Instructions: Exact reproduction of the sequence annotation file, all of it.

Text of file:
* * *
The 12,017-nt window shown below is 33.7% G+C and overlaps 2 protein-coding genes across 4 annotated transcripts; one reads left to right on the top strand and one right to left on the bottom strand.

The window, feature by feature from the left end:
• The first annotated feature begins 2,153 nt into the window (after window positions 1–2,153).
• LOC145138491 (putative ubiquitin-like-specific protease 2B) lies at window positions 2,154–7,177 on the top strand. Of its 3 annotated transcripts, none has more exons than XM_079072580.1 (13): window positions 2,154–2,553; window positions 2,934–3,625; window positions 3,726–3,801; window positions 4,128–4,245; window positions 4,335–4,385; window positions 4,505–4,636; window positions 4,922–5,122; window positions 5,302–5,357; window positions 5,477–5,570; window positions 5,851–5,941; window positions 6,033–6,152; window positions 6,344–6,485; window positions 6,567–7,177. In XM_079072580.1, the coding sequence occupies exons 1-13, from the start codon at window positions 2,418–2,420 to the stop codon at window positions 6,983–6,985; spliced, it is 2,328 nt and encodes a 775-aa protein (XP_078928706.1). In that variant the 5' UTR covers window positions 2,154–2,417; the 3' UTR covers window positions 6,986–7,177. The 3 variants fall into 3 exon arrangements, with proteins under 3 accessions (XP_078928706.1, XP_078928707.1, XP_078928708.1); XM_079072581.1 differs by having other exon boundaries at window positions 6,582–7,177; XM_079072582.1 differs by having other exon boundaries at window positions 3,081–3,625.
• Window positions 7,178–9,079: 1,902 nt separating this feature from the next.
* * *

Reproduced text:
The 12,017-nt window shown below is 33.7% G+C and overlaps 2 protein-coding genes across 4 annotated transcripts; one reads left to right on the top strand and one right to left on the bottom strand.

The window, feature by feature from the left end:
• The first annotated feature begins 2,153 nt into the window (after window positions 1–2,153).
• LOC145138491 (putative ubiquitin-like-specific protease 2B) lies at window positions 2,154–7,177 on the top strand. Of its 3 annotated transcripts, none has more exons than XM_079072580.1 (13): window positions 2,154–2,553; window positions 2,934–3,625; window positions 3,726–3,801; window positions 4,128–4,245; window positions 4,335–4,385; window positions 4,505–4,636; window positions 4,922–5,122; window positions 5,302–5,357; window positions 5,477–5,570; window positions 5,851–5,941; window positions 6,033–6,152; window positions 6,344–6,485; window positions 6,567–7,177. In XM_079072580.1, the coding sequence occupies exons 1-13, from the start codon at window positions 2,418–2,420 to the stop codon at window positions 6,983–6,985; spliced, it is 2,328 nt and encodes a 775-aa protein (XP_078928706.1). In that variant the 5' UTR covers window positions 2,154–2,417; the 3' UTR covers window positions 6,986–7,177. The 3 variants fall into 3 exon arrangements, with proteins under 3 accessions (XP_078928706.1, XP_078928707.1, XP_078928708.1); XM_079072581.1 differs by having other exon boundaries at window positions 6,582–7,177; XM_079072582.1 differs by having other exon boundaries at window positions 3,081–3,625.
• Window positions 7,178–9,079: 1,902 nt separating this feature from the next.